Declaring Email Bankruptcy

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Last week’s posting featured the Spring Challenger, winner of the Spring Cleaning Challenge contest.  I followed up with the Spring Challenger to find out how she managed to delete over 30,000 emails and how long it took her.

She said most of it was performed in a single sitting by first identifying an unwanted promotional email.  Then she unsubscribed to the service to reduce future unwanted emails from arriving.  Then she searched for all of the unwanted promotionals related to that email and deleted them en masse.  This type of a strategy is fairly effective because it’s removing all of the unwanted, unread email, but also prevents future emails by unsubscribing to the email services.

Another strategy I heard about is to declare “email bankruptcy”.  Basically you delete all of your unread emails without reviewing them and start fresh with a clean inbox.  As a courtesy it’s recommended to add a small note to your email signature informing people that you recently declared email bankruptcy and any important emails requiring a response may have to be resent.

Email bankruptcy, similar to financial bankruptcy, is not the kind of thing you want to declare often.  While email bankruptcy may provide some immediate relief for getting a handle on email, if it’s not accompanied by methods, strategies, and habits to deal with incoming email, you’re going to end up in the same predicament.  How quickly this happens depends on the daily volume.

If you’re interested in cleaning up your email, you may decide to do it more gradually like the Spring Challenger, or you may decide to declare email bankruptcy and purge everything unread in one go.  Either way, both options need to be accompanied with new habits and tactics.  Here’s a few tips that I find useful:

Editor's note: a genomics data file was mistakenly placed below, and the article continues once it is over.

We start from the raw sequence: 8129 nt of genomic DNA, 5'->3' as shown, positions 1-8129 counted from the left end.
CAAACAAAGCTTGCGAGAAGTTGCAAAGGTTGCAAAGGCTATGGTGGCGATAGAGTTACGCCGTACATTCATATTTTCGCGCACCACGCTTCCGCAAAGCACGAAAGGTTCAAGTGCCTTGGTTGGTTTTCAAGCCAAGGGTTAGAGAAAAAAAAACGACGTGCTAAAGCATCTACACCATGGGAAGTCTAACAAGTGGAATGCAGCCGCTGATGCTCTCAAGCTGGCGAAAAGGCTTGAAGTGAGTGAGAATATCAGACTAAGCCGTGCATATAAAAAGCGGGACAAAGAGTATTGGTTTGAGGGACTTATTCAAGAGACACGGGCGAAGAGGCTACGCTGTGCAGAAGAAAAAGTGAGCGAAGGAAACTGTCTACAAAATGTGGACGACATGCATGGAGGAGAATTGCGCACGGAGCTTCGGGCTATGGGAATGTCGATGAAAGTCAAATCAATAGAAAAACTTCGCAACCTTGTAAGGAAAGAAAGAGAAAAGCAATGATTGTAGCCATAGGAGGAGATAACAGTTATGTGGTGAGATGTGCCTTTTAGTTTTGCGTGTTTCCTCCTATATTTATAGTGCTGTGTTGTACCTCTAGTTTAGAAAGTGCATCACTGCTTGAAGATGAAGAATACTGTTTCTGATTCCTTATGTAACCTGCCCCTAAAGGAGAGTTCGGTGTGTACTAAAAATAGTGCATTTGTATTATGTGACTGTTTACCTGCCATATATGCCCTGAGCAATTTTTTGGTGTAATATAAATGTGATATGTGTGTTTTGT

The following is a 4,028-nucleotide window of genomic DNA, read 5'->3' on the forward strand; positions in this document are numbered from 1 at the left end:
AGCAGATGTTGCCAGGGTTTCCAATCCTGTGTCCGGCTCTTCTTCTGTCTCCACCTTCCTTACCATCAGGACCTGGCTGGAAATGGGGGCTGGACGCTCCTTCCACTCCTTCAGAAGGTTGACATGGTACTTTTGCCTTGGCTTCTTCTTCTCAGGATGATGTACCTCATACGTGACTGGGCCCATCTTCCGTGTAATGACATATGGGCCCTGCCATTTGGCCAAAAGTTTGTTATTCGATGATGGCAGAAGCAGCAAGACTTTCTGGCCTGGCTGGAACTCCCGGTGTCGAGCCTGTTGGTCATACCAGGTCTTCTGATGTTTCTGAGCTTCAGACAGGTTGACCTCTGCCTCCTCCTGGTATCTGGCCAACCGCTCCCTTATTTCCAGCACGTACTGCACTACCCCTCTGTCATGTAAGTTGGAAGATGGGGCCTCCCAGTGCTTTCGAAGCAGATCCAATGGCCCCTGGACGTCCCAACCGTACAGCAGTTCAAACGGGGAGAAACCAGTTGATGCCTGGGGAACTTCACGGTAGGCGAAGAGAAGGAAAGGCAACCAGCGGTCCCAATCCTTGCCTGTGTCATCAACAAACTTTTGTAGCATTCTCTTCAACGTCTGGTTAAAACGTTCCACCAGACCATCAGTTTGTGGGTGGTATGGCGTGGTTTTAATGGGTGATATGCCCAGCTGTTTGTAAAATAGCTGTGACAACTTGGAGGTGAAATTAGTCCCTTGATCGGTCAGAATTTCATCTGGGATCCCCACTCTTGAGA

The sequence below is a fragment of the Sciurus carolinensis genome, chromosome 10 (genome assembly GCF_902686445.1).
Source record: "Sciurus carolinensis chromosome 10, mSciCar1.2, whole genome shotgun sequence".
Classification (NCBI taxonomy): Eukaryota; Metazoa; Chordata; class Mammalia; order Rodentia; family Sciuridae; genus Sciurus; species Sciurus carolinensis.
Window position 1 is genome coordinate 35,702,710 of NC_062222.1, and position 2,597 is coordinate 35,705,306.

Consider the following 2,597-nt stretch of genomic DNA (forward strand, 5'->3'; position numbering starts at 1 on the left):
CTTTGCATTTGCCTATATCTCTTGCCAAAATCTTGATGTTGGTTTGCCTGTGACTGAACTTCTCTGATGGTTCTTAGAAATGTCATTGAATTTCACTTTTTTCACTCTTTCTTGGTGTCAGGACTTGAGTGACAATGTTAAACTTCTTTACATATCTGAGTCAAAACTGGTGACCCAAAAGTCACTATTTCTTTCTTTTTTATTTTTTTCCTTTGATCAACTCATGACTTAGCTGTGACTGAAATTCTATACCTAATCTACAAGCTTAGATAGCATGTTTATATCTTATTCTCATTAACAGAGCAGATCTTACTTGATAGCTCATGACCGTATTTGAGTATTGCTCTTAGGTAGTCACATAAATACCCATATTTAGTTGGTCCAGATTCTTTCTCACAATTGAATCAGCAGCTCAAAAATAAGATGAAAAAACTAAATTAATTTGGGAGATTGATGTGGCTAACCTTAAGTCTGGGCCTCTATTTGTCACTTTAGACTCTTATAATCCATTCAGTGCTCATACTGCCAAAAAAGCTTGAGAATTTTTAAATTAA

1. Unsubscribe to any and all promotionals, newsletters, social notifications, etc. that you review less than once a month
  2. Adjust settings to receive notifications as a digest (i.e. aggregate of emails over a period of time) rather than as single email notifications
  3. Create rules to sort and organize emails automatically (many applications come equipped with this option)
  4. Delete anything unwanted right away
  5. Develop a routine to sort emails by the action required before answering/processing any of them (i.e. respond, book an appointment, delegate)

Be mindful of how and why you use email.  Think of alternative options.

 

 

3 comments for “Declaring Email Bankruptcy

  1. 14 July 2015 at 08:27

    Great list of suggestions for email management. To your list, I would add one other one: budget a little bit of time each week to review your emails. This could be as little as 30 minutes over a lunch break or at the beginning/end of the day. Putting “Email Cleanup” on your calendar may also serve as a good reminder to do the task. Although 30 minutes may not be enough, especially if you do it only once a week, it is better than nothing and you will be able to clear out quite a bit of the unwanted stuff.

    • The Deletist
      18 July 2015 at 08:17

      Yes! Also a great suggestion to dedicate time for email clean up.

  2. Bruno
    14 July 2015 at 12:26

    Excellent article!!
    Keep up the great work.

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